Last week I introduced you to LXC, or Linux Resource Containers. We looked at the requirements to get LXC up and running and looked at isolating individual processes using application containers. In this tip, we go one step further, from isolating a single application to creating a fully separate container that runs a full service or set of services. This tip assumes that LXC has been previously configured, as discussed last week.
The easiest way to set up an LXC-based container is to use an existing base operating system, such as the templates provided by the OpenVZ project. As an example, we'll use a CentOS 5 template: centos-5-x86.tar.gz. Once you download it, the LXC system container can be created. LXC also provides two tools to assist in creating Fedora or Debian containers: lxc-fedora and lxc-debian. Each of these will download a minimal install and interactively set up the container; pass the "install" option to either script to use them to install a new container.
To use an OpenVZ container, use:
# mkdir -p /srv/lxc/centos5
# cd /srv/lxc/centos5
# tar xvzf ~/centos-5-x86.tar.gz
This unpacks the base template into /srv/lxc/centos5 which is where the container will live. The next step is to create an LXC configuration file, for example /etc/lxc/lxc-centos.conf:
lxc.utsname = centos
lxc.network.type = veth
lxc.network.flags = up
lxc.network.link = br0
lxc.network.name = eth0
lxc.network.hwaddr = 4a:49:43:49:79:bd
# use 0.0.0.0 below for DHCP
lxc.network.ipv4 = 192.168.250.150
lxc.mount = /etc/lxc/lxc-centos.fstab
lxc.rootfs = /srv/lxc/centos5
Next, create the fstab file for the container as noted above by the lxc.mount option, /etc/lxc/lxc-centos.fstab:
none /srv/lxc/centos5/dev/pts devpts defaults 0 0
none /srv/lxc/centos5/proc proc defaults 0 0
none /srv/lxc/centos5/sys sysfs defaults 0 0
Finally, it is time to initialize the container for use:
# lxc-create -f /etc/lxc/lxc-centos.conf -n centos
If you need to destroy the container, you can do so using lxc-destroy -n centos; this does not destroy the actual filesystem for the container or the configuration files, just the system container object. If you make a mistake in the configuration, using lxc-destroy and then lxc-create is fast and easy.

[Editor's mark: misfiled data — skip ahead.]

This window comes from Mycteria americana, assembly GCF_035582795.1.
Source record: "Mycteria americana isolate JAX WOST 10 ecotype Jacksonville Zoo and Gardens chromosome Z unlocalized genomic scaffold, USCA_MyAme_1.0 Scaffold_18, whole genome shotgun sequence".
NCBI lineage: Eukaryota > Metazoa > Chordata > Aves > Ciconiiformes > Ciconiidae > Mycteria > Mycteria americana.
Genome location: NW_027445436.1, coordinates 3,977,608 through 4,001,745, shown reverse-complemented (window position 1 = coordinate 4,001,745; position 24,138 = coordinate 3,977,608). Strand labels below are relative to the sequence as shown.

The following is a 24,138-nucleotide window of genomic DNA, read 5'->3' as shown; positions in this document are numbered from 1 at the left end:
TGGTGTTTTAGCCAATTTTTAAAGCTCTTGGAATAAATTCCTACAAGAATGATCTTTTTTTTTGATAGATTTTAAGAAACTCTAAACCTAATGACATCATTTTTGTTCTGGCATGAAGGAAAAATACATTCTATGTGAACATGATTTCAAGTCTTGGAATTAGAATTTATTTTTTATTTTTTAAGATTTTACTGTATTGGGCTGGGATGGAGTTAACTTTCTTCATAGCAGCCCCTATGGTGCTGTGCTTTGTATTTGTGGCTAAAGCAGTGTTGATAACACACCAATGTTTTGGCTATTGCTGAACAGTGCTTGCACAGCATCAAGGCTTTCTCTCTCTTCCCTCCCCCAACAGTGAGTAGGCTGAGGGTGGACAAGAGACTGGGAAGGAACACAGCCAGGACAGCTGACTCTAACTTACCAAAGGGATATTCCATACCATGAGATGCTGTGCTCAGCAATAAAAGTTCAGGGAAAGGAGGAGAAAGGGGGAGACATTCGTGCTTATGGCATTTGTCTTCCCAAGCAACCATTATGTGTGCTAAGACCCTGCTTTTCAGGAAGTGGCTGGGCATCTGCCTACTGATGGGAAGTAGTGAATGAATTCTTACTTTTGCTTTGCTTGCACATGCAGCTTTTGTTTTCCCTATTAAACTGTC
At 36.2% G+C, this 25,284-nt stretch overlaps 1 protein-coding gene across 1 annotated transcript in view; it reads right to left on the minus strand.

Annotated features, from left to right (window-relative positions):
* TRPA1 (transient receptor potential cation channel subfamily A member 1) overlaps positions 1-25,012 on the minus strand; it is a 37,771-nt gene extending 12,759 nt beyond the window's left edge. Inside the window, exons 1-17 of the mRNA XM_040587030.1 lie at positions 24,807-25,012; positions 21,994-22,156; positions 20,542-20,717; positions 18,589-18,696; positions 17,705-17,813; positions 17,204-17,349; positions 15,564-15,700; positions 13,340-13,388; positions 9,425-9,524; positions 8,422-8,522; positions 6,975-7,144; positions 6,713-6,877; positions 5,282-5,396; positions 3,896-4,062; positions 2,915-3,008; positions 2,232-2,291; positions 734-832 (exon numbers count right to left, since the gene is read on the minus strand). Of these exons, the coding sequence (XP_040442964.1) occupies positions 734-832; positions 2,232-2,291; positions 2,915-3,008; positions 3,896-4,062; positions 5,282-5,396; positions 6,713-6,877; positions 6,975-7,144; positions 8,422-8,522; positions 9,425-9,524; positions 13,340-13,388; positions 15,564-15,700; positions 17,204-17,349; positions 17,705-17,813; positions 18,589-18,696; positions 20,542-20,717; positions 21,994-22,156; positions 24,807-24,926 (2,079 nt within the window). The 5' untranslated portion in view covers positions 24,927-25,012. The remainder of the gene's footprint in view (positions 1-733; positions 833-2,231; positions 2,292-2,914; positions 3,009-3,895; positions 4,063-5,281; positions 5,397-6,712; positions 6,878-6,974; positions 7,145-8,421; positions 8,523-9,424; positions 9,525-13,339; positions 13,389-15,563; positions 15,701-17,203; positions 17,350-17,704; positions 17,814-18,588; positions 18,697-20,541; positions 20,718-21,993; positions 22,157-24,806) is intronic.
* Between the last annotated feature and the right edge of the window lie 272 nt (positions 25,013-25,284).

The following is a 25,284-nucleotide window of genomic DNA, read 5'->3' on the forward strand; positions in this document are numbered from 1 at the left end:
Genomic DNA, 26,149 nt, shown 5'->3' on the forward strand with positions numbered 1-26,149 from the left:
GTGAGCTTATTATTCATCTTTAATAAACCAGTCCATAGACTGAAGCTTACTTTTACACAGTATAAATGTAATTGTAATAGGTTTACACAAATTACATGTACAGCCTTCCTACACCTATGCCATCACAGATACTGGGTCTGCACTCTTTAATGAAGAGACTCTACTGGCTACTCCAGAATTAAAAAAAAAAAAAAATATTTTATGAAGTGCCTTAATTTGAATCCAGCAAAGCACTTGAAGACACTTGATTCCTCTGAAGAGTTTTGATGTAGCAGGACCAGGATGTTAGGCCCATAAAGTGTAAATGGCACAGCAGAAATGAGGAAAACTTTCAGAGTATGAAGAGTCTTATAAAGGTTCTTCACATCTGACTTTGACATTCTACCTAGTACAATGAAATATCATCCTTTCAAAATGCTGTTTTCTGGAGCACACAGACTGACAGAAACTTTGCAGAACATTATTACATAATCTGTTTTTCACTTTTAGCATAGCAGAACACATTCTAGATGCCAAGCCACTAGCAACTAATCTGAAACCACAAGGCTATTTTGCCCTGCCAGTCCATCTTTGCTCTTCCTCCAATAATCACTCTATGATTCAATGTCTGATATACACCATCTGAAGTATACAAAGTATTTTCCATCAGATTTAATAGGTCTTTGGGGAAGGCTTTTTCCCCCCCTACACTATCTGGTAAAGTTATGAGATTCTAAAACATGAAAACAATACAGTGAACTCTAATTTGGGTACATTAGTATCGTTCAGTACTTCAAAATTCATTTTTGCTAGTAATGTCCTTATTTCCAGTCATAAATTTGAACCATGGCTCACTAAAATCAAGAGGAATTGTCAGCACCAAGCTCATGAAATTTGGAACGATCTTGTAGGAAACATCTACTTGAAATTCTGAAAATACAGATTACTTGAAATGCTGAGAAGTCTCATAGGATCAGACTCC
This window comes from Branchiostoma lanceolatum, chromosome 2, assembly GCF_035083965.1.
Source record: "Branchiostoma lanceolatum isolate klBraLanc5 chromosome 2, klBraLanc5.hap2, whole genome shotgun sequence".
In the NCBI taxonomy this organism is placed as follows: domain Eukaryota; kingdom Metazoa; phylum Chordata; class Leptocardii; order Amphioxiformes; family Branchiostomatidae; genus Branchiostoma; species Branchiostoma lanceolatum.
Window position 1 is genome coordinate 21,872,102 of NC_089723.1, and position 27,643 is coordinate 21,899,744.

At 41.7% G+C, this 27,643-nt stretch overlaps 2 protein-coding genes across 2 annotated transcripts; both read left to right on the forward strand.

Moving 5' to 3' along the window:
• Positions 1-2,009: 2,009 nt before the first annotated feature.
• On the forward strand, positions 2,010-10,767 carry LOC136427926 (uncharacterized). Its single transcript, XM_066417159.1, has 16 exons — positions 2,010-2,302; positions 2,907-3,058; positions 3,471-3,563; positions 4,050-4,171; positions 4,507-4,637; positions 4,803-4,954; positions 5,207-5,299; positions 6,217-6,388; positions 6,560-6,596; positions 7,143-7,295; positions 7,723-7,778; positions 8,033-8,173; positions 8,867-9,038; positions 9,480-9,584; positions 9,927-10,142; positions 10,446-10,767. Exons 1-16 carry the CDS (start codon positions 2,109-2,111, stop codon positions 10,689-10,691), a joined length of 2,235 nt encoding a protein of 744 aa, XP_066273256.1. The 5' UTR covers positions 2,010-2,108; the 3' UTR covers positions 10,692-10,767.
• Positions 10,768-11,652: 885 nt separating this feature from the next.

For the CentOS example, the network settings inside the container must be changed. Since this is an OpenVZ template, it may be looking for the venet0 device, which is not provided (in the configuration, we've set it to eth0), or the configuration for networking may not be there at all. Regardless, the file /srv/lxc/centos5/etc/sysconfig/network-scripts/ifcfg-eth0 must be created, and should contain:
The above example is for a static IP address setup; DHCP could be used as well with the appropriate changes to the LXC configuration file.
Finally, you need to add a user to the container so that you can login via SSH. Because it is essentially a full filesystem, you can "enter" the container by using chroot:
# chroot /srv/lxc/centos5
# useradd user
# passwd user
While still in the chroot, you can also determine what services should be started and which should not. You will also want to fix the /etc/mtab file. By default, it will start in runlevel 3, so (still in the chroot), execute:
# chkconfig —list|grep '3:on'
# chkconfig httpd off
# chkconfig saslauthd off
# rm /etc/mtab
# touch /etc/mtab
Turn off, or on, any services you want. Ensure that the sshd service is set to start because, other than via chroot, that will be the only entrance to the container.
Now that the container is set up, it can be started. On the first run you may want to run it straight-out, but since it will grab and hang onto the controlling terminal, starting it under screen is best. The command below will start it, detached, in screen:
# screen -dmS lxc-centos lxc-start -n centos
This will start the system as if it were a virtual machine, by starting init within the container. If you start it under screen, you can attach to the screen session to watch it "boot" by using screen -x lxc-centos. And to stop the container:
# lxc-stop -n centos
There is obviously much more to LXC than this, and plenty of configuration that can be done in the container once it is set up. This will get you to the state where you can do that, and enjoy playing around with what is essentially a full-fledged virtual machine, without the overhead of virtualization. It lacks the polish that OpenVZ has, but that will come in time, and the fact that it is part of the Linux kernel and can sandbox individual applications, are benefits that even OpenVZ does not provide.
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Vincent Danen works on the Red Hat Security Response Team and lives in Canada. He has been writing about and developing on Linux for over 10 years and is a veteran Mac user.